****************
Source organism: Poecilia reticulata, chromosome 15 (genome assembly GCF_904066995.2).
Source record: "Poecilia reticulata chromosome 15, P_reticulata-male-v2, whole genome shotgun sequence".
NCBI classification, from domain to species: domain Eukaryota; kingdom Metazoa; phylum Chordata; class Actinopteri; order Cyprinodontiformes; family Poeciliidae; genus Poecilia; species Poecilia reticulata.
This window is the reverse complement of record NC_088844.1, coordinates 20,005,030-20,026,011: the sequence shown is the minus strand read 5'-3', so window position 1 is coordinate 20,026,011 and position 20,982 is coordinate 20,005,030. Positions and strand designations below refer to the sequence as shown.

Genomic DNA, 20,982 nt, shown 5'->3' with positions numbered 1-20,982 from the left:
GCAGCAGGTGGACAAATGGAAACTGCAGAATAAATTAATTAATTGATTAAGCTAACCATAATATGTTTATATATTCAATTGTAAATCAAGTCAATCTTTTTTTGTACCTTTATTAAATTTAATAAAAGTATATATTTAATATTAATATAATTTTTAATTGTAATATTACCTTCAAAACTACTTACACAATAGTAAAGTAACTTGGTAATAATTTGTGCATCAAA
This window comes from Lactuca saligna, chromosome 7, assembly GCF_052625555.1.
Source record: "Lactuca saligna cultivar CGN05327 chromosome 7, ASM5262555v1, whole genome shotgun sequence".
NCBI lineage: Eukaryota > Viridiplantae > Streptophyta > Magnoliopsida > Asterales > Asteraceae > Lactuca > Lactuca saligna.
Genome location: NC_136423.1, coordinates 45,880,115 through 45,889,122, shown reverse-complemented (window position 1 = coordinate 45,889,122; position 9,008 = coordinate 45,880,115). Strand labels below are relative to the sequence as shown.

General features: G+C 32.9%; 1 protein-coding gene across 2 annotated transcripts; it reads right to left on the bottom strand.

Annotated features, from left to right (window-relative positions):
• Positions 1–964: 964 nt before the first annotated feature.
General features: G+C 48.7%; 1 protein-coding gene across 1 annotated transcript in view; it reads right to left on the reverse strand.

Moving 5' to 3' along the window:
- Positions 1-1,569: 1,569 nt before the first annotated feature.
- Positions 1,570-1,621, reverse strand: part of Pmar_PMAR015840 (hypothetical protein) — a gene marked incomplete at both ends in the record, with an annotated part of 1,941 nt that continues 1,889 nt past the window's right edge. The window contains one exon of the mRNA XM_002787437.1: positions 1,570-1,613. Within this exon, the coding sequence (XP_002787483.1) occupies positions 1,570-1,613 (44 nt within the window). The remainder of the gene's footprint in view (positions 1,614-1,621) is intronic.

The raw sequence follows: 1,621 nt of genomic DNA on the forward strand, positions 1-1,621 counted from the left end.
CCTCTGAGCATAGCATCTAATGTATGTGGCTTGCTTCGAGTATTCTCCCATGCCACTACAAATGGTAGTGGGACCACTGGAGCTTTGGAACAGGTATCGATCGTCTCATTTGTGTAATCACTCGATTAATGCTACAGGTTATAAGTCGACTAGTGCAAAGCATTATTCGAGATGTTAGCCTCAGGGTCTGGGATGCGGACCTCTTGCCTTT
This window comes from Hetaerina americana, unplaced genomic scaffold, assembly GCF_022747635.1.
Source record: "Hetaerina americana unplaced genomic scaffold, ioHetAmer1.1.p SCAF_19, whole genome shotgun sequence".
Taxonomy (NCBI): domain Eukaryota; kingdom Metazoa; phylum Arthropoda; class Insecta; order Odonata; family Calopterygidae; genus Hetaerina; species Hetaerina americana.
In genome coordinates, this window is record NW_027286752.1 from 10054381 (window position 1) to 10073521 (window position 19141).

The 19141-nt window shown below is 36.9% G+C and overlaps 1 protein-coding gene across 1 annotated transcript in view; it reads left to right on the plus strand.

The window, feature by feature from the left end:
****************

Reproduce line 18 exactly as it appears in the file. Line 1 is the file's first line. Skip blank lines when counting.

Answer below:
The raw sequence follows: 1,621 nt of genomic DNA on the forward strand, positions 1-1,621 counted from the left end.